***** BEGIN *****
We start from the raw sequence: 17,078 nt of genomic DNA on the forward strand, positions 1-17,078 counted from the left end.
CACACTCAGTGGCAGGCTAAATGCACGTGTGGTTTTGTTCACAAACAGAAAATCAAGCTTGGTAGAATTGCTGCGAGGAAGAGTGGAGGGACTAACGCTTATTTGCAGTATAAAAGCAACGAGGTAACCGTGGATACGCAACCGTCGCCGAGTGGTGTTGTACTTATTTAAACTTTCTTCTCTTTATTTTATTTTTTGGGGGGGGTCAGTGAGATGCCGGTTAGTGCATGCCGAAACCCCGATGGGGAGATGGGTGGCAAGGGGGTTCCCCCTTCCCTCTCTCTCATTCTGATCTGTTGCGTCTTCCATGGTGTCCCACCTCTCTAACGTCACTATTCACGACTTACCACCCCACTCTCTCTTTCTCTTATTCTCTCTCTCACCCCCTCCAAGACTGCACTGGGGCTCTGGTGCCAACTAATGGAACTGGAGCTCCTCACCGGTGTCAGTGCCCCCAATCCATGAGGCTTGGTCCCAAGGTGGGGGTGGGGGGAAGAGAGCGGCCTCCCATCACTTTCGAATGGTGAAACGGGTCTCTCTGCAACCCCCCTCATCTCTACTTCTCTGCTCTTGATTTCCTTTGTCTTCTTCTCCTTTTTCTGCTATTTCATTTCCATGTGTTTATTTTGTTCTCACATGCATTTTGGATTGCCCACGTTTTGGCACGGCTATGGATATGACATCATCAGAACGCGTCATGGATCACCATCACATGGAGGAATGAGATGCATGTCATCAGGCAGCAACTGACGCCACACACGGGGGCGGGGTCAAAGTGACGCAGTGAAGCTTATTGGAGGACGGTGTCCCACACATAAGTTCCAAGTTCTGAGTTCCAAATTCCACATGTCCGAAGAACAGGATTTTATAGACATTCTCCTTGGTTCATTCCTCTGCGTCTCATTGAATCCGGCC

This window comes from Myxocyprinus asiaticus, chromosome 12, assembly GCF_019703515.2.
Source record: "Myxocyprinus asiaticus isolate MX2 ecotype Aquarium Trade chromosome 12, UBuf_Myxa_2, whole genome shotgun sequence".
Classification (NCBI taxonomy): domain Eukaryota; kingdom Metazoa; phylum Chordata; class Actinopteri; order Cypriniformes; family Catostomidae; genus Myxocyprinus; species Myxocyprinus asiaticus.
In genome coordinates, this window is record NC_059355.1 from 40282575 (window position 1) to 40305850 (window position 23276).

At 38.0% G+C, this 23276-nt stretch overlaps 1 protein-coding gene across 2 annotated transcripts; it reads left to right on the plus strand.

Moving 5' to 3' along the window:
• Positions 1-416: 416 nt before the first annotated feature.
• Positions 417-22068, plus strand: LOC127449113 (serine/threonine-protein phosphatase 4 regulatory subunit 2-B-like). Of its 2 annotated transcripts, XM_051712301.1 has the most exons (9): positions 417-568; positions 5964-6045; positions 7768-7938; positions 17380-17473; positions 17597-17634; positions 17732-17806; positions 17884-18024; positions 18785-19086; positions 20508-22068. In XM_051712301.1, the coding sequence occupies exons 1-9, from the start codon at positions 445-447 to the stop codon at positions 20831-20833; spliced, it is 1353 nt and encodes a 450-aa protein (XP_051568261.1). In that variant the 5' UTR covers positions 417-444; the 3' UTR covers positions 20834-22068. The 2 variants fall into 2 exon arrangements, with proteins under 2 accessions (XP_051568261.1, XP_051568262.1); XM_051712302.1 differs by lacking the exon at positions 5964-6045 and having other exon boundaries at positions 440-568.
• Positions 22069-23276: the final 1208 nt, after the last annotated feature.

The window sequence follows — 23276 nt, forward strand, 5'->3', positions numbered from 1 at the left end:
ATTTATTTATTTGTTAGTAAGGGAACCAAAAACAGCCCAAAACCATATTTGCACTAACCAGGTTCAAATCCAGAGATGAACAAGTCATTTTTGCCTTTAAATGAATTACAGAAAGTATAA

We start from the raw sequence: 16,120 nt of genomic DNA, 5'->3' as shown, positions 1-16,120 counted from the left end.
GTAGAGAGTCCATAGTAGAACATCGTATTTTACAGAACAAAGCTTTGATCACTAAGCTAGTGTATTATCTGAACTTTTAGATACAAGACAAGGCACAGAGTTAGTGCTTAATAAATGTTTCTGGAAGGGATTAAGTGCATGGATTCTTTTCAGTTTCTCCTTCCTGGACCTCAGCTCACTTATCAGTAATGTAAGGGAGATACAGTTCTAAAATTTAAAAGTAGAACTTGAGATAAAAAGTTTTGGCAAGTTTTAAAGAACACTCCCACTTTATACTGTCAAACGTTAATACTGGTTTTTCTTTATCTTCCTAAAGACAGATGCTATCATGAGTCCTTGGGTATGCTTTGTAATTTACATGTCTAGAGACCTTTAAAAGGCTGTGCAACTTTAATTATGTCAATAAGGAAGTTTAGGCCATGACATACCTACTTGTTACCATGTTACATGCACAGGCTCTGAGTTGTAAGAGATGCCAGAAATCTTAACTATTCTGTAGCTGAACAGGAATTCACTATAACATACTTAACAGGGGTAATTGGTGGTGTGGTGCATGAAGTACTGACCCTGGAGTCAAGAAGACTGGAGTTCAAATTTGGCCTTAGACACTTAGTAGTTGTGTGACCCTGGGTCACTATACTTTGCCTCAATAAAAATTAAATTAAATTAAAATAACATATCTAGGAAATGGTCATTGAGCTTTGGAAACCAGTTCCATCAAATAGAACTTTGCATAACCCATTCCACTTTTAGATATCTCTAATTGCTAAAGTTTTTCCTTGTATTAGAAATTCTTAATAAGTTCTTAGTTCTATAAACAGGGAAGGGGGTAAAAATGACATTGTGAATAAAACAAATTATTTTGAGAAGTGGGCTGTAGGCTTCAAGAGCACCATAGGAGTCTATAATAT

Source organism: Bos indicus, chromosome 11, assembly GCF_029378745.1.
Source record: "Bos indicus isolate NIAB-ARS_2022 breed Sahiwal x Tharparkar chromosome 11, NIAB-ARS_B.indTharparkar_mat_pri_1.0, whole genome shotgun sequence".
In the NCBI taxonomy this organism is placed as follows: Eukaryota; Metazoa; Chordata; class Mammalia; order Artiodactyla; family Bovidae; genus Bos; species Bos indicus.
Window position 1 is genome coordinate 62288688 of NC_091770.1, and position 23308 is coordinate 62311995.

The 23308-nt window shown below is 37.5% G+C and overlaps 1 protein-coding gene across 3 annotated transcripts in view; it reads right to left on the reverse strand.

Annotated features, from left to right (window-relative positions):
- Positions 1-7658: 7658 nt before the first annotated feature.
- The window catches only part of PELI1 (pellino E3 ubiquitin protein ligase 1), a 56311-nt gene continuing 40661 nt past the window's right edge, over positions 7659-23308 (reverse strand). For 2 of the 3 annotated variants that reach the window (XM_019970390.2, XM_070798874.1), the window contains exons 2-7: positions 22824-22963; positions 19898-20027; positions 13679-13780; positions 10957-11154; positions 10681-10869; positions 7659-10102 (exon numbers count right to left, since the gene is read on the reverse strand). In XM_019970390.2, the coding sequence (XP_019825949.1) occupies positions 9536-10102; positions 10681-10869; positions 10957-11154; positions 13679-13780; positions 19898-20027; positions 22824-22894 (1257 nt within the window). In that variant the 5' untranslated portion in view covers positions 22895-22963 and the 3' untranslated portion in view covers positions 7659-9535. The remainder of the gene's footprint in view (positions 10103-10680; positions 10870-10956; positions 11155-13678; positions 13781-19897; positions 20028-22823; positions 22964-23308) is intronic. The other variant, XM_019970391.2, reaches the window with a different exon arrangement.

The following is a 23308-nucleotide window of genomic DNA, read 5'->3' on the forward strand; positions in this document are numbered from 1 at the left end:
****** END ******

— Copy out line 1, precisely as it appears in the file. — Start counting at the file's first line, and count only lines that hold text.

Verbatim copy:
We start from the raw sequence: 17,078 nt of genomic DNA on the forward strand, positions 1-17,078 counted from the left end.